The fees associated with accessing the data help cover the costs of data production, committee review, providing a customized data file, and initial technical assistance. See the Data Access Center Fact Sheet
for more information about fees.
4. After I pay, will the confidential data file be sent to me?Answer:
No, confidential data files do not leave the Data Access Center at UCLA. Data must be analyzed remotely by sending in programming code (SAS, SPSS, SAS-callable SUDAAN, or Stata) or by using programming/consulting services to assist in analysis. Output is returned to you after disclosure review.
5. What is disclosure review?Answer:
We review all output for small (raw frequency) cell sizes and make release decisions accordingly. For example, if you have generated a cross-tab of Pacific Islander women over the age of 50 by Census tract, we will not return that to you because it violates confidentiality and/or sensitivity requirements.
6. Why can't I just request the confidential variables I need and ALL of the
Public Use Files variables? Answer:
A dataset that contains any confidential variable is considered confidential and the more information contained in that dataset, the greater the risk to the respondent's confidentiality. In an effort to reduce that risk as much as possible, we require that customized datasets only contain those variables relevant to a particular project.
7. Once my project has been approved and the customized dataset has been cut, will I be able to add variables to my dataset?Answer:
Yes. We understand that you occasionally may neglect to select particular variables that are important to your project. Variables can be added by requesting the specific variables and providing a brief justification for adding the selected variables. For example, if your project is about the effect of household smoking on asthma and you did not select "age at asthma diagnosis" we will add that variable at your request.
8. Do I have to pay for DAC use if I am a student? Answer:
Yes, but there is a limited scholarship available to help cover part of the DAC fees typically paid by researchers. Contact the Data Access Center Manager at (310) 794-8362 or firstname.lastname@example.org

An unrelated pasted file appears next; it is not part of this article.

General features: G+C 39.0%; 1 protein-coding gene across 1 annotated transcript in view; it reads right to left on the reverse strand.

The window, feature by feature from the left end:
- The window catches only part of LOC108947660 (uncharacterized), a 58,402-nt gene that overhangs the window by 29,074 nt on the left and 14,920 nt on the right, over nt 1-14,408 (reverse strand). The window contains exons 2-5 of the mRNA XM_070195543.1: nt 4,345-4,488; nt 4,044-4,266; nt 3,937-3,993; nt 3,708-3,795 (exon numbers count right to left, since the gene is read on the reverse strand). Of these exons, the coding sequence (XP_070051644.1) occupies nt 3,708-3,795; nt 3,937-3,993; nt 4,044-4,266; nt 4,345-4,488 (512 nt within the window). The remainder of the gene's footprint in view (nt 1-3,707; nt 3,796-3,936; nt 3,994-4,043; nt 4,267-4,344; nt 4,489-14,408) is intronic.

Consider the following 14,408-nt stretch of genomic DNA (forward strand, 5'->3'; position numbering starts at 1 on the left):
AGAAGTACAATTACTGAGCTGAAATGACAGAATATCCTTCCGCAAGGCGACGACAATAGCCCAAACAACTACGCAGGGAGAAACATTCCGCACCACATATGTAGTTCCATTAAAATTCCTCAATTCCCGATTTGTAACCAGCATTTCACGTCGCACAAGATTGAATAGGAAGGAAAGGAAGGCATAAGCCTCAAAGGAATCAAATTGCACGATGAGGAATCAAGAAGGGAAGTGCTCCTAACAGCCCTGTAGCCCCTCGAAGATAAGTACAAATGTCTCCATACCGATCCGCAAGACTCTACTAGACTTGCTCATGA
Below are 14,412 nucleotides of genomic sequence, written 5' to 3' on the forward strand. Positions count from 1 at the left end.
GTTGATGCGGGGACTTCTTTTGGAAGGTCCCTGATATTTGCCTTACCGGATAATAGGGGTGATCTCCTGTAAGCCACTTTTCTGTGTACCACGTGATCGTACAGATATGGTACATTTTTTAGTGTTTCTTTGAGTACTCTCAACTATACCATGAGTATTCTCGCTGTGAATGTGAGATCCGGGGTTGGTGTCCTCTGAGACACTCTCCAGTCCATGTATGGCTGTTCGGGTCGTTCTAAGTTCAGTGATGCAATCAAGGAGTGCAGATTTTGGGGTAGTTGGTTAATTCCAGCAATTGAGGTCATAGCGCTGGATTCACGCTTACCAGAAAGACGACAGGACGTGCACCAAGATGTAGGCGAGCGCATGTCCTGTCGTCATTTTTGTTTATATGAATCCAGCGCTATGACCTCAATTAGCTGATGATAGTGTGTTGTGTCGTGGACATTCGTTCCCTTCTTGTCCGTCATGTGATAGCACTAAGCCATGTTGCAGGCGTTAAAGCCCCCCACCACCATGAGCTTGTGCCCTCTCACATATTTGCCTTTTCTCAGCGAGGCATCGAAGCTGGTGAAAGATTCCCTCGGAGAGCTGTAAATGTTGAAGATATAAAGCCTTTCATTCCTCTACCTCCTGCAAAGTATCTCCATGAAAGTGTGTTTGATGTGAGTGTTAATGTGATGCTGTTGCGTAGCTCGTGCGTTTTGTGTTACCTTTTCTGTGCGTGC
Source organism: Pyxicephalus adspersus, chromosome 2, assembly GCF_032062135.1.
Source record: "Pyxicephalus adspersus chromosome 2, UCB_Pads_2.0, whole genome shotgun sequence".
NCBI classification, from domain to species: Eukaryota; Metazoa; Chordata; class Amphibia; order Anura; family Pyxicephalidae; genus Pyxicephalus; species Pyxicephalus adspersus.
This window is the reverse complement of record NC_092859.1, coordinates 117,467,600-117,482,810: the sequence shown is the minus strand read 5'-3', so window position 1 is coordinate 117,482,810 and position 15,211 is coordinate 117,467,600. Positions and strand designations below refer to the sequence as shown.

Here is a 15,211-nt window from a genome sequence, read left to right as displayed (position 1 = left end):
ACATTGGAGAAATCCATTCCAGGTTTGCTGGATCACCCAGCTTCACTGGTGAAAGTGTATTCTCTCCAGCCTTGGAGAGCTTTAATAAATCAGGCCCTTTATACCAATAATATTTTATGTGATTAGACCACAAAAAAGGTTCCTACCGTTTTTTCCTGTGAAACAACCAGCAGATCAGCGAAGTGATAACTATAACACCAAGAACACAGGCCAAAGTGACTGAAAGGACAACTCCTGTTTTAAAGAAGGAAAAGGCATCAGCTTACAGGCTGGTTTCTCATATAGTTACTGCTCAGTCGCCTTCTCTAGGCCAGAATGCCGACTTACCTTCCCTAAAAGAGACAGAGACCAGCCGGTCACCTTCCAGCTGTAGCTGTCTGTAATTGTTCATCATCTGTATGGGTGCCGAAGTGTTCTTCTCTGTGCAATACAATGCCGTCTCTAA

, for more information.
9. What type of software do you support in the DAC? Answer:
Primarily we support SAS, SPSS, SAS-callable SUDAAN, and Stata. Other software are supported to a more limited extent. Please contact us about your software needs before submitting a DAC application. Even though you may have paid for other software, it cannot be put on our network, which is limited to the software for which we are licensed to use.
10. I've never analyzed data before. Can someone help me figure out what this all means?Answer:
You can first try AskCHIS, an online query system that enables you to analyze data quickly, easily and free of charge. We offer limited technical assistance in regard to understanding how variables are constructed and the general structure of the dataset. For a fee, we offer consultation services through our Data Estimate Services. There is also a multitude of supporting documentation on our website.
1. All I really want is a weighted estimate at the county level. Do I still have to go through the Data Access Center?Answer:
- All I really want is a weighted estimate at the county level. Do I still have to go through the Data Access Center?
- Are all variables in the CHIS questionnaire in AskCHIS?
- I need some information that I can't get from AskCHIS and still only want the weighted percentages. Where can I find that information?